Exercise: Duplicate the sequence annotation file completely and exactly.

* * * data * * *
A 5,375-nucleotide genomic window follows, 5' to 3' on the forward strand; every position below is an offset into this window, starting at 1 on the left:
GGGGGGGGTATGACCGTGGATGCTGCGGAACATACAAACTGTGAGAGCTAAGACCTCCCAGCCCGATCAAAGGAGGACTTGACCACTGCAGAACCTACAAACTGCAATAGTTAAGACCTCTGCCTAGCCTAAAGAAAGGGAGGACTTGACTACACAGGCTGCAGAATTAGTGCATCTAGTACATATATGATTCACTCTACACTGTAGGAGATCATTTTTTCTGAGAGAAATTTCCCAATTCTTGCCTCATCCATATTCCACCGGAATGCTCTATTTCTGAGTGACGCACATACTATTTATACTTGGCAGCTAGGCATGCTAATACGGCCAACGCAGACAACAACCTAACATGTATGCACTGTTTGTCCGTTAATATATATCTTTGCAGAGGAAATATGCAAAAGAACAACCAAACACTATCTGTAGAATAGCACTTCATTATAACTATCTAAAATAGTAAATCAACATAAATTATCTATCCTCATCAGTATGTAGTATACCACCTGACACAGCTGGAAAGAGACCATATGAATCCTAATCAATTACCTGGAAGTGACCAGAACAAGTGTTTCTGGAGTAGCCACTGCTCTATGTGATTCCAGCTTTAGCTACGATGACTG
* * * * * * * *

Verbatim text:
A 5,375-nucleotide genomic window follows, 5' to 3' on the forward strand; every position below is an offset into this window, starting at 1 on the left:
GGGGGGGGTATGACCGTGGATGCTGCGGAACATACAAACTGTGAGAGCTAAGACCTCCCAGCCCGATCAAAGGAGGACTTGACCACTGCAGAACCTACAAACTGCAATAGTTAAGACCTCTGCCTAGCCTAAAGAAAGGGAGGACTTGACTACACAGGCTGCAGAATTAGTGCATCTAGTACATATATGATTCACTCTACACTGTAGGAGATCATTTTTTCTGAGAGAAATTTCCCAATTCTTGCCTCATCCATATTCCACCGGAATGCTCTATTTCTGAGTGACGCACATACTATTTATACTTGGCAGCTAGGCATGCTAATACGGCCAACGCAGACAACAACCTAACATGTATGCACTGTTTGTCCGTTAATATATATCTTTGCAGAGGAAATATGCAAAAGAACAACCAAACACTATCTGTAGAATAGCACTTCATTATAACTATCTAAAATAGTAAATCAACATAAATTATCTATCCTCATCAGTATGTAGTATACCACCTGACACAGCTGGAAAGAGACCATATGAATCCTAATCAATTACCTGGAAGTGACCAGAACAAGTGTTTCTGGAGTAGCCACTGCTCTATGTGATTCCAGCTTTAGCTACGATGACTG